Saturday is market day Jaimanitas, a little village about eight miles west of Havana and right beside Marina Hemmingway, where we’re spending Christmas. Chris and I shoulder our backpacks and set out before the day gets too hot—but we’re already too late. We’re drenched in sweat by the time we reach the market square, which is crowded with people and cars and horse-drawn farm wagons. There’s a long line-up at the main produce stall, but we decide to see what’s on offer at the smaller stalls before taking our place in the queue.
It’s pretty much the same from stall to stall—carrots, tomatoes, eggplant, suspicious-looking potatoes, shaped like a sweet potato but pink on the outside and white on the inside. Lots of fruit, bananas, pineapples, papaya which you must not call papaya because in Spanish it means something else altogether, something rather rude. Bomba, you must say. We buy a bomba, then take our place in line for some vegetables.
“Ultimo?” a woman asks me. It’s the system here, and it works pretty well. When you approach a line, you ask who is last in line, and then you are ultimo. But I have forgotten to do this so I have no idea if I am ultimo or not so I shrug. She looks at her friend and rolls her eyes. In time, the man behind the table takes pity on me and serves me. I gather up a big handful of tomatoes, some cucumbers, point to the huge pile of gorgeous carrots, red dirt still clinging to them. I signal to Chris to grab a couple of eggplants. We walk away from the market with all the produce we can eat in a week. For less than $10 Canadian. Unbelievable.
We wander through the little village, follow the sound of music to the park, then follow our noses to a bakery down one of the sidestreets. Bread is all they sell, and there’s lots of it. We buy half a dozen soft rolls. Down another sidestreet we come across a man selling meat from a wheelbarrow. He slices pieces off a fresh, bloody carcass covered with flies. I see us becoming increasingly vegetarian on this trip.
The truth is, I’m suffering from culture shock. The houses in the village are nothing more than a jumble of crumbling concrete and tumbled-down stone. At first it didn’t seem possible to me that people lived in them. Then I saw laundry hanging in one of the tiny dirt yards and strung across a rooftop. I watched a woman turn onto a dirt path into what looked to me like an abandoned warehouse complex, struggling with her heavy market purchases and a sack of rice from the co-op. A mangy dog ran out to greet her.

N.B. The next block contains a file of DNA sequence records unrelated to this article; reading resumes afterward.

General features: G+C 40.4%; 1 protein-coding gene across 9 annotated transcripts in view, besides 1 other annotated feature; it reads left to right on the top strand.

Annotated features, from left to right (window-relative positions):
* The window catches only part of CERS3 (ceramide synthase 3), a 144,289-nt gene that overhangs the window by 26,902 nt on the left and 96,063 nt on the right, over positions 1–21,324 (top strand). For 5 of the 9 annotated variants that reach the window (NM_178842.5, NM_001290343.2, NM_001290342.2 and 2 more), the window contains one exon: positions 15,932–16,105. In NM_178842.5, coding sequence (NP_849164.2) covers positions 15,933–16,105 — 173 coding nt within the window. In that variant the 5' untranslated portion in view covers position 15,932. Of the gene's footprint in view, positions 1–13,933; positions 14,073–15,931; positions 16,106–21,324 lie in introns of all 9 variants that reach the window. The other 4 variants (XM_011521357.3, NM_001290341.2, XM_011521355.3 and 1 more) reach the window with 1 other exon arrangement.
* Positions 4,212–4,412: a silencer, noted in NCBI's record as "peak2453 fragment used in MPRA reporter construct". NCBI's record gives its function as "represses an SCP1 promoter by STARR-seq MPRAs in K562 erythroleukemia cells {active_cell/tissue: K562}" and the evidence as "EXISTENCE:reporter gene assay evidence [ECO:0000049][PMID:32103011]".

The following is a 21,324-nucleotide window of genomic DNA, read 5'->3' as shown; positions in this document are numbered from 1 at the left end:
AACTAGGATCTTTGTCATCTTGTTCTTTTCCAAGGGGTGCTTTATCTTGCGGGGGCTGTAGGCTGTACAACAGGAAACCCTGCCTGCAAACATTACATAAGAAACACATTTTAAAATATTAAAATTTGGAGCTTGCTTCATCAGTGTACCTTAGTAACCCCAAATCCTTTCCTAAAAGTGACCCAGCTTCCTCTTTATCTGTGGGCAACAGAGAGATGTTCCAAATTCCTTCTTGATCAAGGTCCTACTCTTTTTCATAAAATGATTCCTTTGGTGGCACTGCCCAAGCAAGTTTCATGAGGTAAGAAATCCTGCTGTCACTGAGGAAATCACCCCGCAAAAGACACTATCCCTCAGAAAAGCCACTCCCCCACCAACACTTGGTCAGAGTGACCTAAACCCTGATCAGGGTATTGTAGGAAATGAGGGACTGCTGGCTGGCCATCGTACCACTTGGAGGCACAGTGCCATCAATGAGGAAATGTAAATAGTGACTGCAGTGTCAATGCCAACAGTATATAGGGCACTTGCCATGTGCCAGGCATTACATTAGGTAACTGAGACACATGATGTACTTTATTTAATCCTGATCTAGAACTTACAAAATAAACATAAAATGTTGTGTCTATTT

The dogs. I can’t get used to the dogs. They are everywhere, running free, wandering onto the road, jumping out of the way of cars at the very last minute. Some aren’t fast enough. We see many dogs with broken legs. Cats who can barely walk, so skinny and sick that surely they should be put out of their misery. If only I had a magic wand.
We head back to the market—we decide to get a pineapple after all—and there we meet friends from the marina. David says something funny, and the four of us laugh, and I notice that people are looking at us. Then I realize that we haven’t heard laughter all morning. The villagers are quiet as they stand in line, resigned, it feels like. I’m embarrassed at our backpacks, our arms laden with purchases, our happiness. We have put some pesos in the pockets of a few farmers, too few pesos for what we were given. Why didn’t we offer more?
I wonder if I will get used to the real Cuba, so different from the resorts in Varadero, my only experience of the country before this trip. I know we will have given away all our money before we head home, and any supplies we have left, and the laundry basked full of gifts we brought with us—clothing, coffee, soap. Possibly the laundry basked itself. But is it enough.
I don’t know how the people of Jaimanitas will celebrate Christmas. Until recently, Christmas was banned in Cuba and it remains a pretty low-key celebration. Ours will be quiet as well. We won’t be wandering far from the boat, which is tied in a sort of cat’s cradle of lines in the narrow canal here at the marina. Big northwest winds are predicted, and in those conditions a surge big enough to lift boats over the concrete wall rolls up the river and into the marina. So far the winds are just giving the palm trees a comb-over, not bending them in half as they will soon. We’ll be keeping our eyes on our lines and having a quiet dinner as we wait out the weather—seafood risotto and a glass of prosecco—and thinking of all of you at home.
Have a wonderful Christmas.